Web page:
Realities of Parental Burnout.

Uncategorized Apr 23, 2021

Well the school holidays are done and dusted, and we are back at the day in and day out routine of life during the school term.

Even if you don't have kids in school yet, the reality is that there are many pre-school activities that take a break during the holidays, and get back to action after this time.

And this roundabout of continuation of routine, the business of life, the mental load... these can all lead to Burnout.


Let's take a look at burnout!

Burnout is 'a condition characterised by intense exhaustion related to parenting, emotional distancing from one's children, and a loss of parental fulfilment' (Mikolojczak and Roskam, 2020).

In light of the hectic times that we saw with Covid in 2020, and in some places in the world are still seeing, this burnout of parents, who were expected to homeschool and work especially, it caused a huge increase in burnout. 

Like me... some parents found the decrease in rushing around quite good... but I also as an essential worker, still carried on my work life, and just enjoyed the around work hours increased time with the kids.

However the resources at our fingertips can largely impact how we perceive burnout, and particularly there are specific risk factors:

1. Parents are at greater risk when they aim to be perfect parents.

2. If parents lack stress management abilities.

3. If they lack emotional or practical support from the co-parent or the social network more broadly.

4. Have poor child-rearing practices.

5. Have children with special needs that interfere with family lime

5. Work part-time or are stay at home parents. 


This is all counteracted through resources however... For example (taken directly from the article),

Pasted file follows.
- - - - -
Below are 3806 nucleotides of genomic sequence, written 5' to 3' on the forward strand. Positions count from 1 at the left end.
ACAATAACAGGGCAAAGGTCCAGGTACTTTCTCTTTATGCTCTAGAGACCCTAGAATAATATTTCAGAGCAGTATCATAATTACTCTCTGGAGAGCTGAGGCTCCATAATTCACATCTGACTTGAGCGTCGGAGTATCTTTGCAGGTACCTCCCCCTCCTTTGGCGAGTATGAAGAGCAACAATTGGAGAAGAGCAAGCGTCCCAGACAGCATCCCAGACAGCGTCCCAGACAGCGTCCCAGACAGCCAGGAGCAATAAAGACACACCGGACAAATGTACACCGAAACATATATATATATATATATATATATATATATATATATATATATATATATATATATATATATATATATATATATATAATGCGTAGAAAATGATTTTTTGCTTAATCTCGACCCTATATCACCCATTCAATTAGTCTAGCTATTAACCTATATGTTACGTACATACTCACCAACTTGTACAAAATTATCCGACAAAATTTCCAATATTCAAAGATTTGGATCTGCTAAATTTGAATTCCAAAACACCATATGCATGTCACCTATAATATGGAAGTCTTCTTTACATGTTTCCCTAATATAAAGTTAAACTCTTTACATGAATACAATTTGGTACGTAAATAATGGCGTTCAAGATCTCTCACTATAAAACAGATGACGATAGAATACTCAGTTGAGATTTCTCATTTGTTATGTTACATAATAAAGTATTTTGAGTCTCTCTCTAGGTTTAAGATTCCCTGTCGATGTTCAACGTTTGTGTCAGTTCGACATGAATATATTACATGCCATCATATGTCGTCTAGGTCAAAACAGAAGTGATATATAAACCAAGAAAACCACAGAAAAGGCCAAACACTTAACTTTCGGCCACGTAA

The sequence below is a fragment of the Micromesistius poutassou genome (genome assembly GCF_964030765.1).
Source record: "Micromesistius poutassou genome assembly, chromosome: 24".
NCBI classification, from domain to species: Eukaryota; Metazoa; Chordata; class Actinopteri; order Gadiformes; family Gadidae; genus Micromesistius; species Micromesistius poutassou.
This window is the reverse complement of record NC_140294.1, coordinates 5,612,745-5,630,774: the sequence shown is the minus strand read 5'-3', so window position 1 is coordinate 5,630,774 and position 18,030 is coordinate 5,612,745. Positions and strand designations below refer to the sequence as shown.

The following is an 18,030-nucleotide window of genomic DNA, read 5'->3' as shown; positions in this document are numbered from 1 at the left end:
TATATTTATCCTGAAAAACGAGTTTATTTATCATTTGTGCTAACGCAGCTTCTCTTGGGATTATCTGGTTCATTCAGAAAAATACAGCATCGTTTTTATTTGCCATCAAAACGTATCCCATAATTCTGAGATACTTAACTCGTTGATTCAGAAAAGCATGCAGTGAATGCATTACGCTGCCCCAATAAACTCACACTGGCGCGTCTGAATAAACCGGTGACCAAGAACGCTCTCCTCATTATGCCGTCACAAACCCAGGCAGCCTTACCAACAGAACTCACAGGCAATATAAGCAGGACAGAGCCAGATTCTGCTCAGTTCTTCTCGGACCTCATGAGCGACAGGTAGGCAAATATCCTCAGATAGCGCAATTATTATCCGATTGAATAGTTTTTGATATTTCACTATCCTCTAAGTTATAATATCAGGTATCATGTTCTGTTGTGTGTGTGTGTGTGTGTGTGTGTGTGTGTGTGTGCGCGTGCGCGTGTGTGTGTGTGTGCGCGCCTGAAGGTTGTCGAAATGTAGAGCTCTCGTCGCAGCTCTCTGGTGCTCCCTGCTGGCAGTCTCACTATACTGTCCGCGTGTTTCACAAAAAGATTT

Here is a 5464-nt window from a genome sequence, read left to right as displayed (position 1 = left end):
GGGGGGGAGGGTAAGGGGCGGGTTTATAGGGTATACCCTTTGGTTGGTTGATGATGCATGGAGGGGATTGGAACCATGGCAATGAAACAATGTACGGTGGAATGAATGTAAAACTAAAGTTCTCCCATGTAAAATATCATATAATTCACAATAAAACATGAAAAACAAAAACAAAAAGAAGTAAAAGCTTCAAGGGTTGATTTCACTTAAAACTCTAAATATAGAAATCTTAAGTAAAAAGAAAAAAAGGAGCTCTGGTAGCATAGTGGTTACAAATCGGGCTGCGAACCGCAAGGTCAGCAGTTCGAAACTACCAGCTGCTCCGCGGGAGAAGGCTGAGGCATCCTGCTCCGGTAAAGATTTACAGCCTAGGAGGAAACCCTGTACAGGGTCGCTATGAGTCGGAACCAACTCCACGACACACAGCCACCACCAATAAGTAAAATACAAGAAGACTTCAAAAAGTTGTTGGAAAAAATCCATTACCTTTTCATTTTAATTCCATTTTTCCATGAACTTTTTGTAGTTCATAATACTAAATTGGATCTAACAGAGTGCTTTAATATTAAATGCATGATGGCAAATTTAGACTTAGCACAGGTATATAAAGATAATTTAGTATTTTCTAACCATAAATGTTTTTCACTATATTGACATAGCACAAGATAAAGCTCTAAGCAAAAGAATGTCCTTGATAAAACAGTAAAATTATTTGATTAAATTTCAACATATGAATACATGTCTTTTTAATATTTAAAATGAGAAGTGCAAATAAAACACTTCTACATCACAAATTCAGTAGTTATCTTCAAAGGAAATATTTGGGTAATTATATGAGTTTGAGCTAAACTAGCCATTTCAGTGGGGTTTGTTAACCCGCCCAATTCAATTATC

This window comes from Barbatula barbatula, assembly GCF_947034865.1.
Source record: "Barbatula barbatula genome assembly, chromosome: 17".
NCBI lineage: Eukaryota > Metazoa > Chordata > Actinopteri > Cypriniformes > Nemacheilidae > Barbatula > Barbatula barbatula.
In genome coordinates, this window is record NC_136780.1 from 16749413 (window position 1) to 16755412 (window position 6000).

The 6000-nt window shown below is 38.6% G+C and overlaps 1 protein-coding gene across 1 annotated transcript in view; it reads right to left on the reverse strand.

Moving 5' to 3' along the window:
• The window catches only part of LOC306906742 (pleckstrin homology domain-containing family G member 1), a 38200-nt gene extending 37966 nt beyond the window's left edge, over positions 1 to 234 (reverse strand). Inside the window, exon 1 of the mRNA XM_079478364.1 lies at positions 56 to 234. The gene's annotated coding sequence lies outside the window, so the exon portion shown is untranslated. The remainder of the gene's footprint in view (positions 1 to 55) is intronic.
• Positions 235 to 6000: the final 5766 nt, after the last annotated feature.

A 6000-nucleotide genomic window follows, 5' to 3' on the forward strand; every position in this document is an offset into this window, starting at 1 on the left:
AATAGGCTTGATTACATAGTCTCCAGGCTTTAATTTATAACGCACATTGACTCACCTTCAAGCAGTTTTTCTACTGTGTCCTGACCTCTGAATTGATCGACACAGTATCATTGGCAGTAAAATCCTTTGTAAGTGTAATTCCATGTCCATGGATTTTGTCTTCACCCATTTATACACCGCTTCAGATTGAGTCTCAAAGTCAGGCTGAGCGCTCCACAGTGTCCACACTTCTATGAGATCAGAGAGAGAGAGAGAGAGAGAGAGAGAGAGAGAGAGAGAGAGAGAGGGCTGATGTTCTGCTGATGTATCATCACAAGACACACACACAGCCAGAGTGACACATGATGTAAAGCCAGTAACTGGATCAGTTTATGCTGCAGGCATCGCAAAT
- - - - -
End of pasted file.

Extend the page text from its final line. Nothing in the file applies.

Beth may be a perfectionist stay‐at‐home mother struggling with a young child with learning difficulties and a difficult adolescent, but she benefits from the support of her husband and her mother, and she has a hobby—painting—that helps her breathe out and take distance from parenting. 


This highlights how it is the balance between risks and resources that help to prevent parental burnout, or alternatively, skew the parent towards burnout. 


It is our job as Mama's to guard ourself securely, and to ask for help when needed. This is often much easier said than done... but none of want to end up at burnout.

It's my mission to help support you to avoid burnout, as the neurological consequences on sleep and function are massive, and can linger for a long time. Over the next few weeks we will be addressing core things you can do to prevent burnout.

Much Mama Love!

Dr Ali, 

Chiro, Mama, Supporter of Women everywhere!



Mikolajczak m and Roskam I., "Parental burnout: Moving the focus from children to parents", New Directions for Child and Adolescent Development, 2020, 174:7-13. Found Here


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